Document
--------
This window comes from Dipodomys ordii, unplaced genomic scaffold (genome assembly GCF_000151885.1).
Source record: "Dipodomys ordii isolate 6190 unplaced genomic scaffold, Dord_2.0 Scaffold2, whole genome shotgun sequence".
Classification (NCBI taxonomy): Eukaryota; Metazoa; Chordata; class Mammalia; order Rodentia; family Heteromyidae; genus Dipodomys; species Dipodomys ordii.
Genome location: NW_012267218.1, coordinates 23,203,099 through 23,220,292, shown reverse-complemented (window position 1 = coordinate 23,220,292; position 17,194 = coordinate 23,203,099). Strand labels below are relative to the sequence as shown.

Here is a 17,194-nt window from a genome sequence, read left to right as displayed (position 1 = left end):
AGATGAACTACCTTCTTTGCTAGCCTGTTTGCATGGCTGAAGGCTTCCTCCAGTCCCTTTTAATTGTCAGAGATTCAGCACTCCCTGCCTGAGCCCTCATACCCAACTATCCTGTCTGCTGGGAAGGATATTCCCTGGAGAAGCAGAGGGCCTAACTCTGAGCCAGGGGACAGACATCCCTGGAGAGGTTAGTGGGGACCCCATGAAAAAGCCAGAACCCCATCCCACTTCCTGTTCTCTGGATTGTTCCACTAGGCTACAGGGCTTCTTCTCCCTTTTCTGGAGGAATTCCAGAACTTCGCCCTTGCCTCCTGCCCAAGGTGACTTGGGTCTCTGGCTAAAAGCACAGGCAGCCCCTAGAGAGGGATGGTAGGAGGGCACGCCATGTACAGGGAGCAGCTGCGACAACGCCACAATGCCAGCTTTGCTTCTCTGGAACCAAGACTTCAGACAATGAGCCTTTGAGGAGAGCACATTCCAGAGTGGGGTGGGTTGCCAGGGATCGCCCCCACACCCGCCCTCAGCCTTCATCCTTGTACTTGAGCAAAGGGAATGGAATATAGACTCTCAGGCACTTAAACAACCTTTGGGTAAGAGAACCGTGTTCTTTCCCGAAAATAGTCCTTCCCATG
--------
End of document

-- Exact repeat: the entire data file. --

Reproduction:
This window comes from Dipodomys ordii, unplaced genomic scaffold (genome assembly GCF_000151885.1).
Source record: "Dipodomys ordii isolate 6190 unplaced genomic scaffold, Dord_2.0 Scaffold2, whole genome shotgun sequence".
Classification (NCBI taxonomy): Eukaryota; Metazoa; Chordata; class Mammalia; order Rodentia; family Heteromyidae; genus Dipodomys; species Dipodomys ordii.
Genome location: NW_012267218.1, coordinates 23,203,099 through 23,220,292, shown reverse-complemented (window position 1 = coordinate 23,220,292; position 17,194 = coordinate 23,203,099). Strand labels below are relative to the sequence as shown.

Here is a 17,194-nt window from a genome sequence, read left to right as displayed (position 1 = left end):
AGATGAACTACCTTCTTTGCTAGCCTGTTTGCATGGCTGAAGGCTTCCTCCAGTCCCTTTTAATTGTCAGAGATTCAGCACTCCCTGCCTGAGCCCTCATACCCAACTATCCTGTCTGCTGGGAAGGATATTCCCTGGAGAAGCAGAGGGCCTAACTCTGAGCCAGGGGACAGACATCCCTGGAGAGGTTAGTGGGGACCCCATGAAAAAGCCAGAACCCCATCCCACTTCCTGTTCTCTGGATTGTTCCACTAGGCTACAGGGCTTCTTCTCCCTTTTCTGGAGGAATTCCAGAACTTCGCCCTTGCCTCCTGCCCAAGGTGACTTGGGTCTCTGGCTAAAAGCACAGGCAGCCCCTAGAGAGGGATGGTAGGAGGGCACGCCATGTACAGGGAGCAGCTGCGACAACGCCACAATGCCAGCTTTGCTTCTCTGGAACCAAGACTTCAGACAATGAGCCTTTGAGGAGAGCACATTCCAGAGTGGGGTGGGTTGCCAGGGATCGCCCCCACACCCGCCCTCAGCCTTCATCCTTGTACTTGAGCAAAGGGAATGGAATATAGACTCTCAGGCACTTAAACAACCTTTGGGTAAGAGAACCGTGTTCTTTCCCGAAAATAGTCCTTCCCATG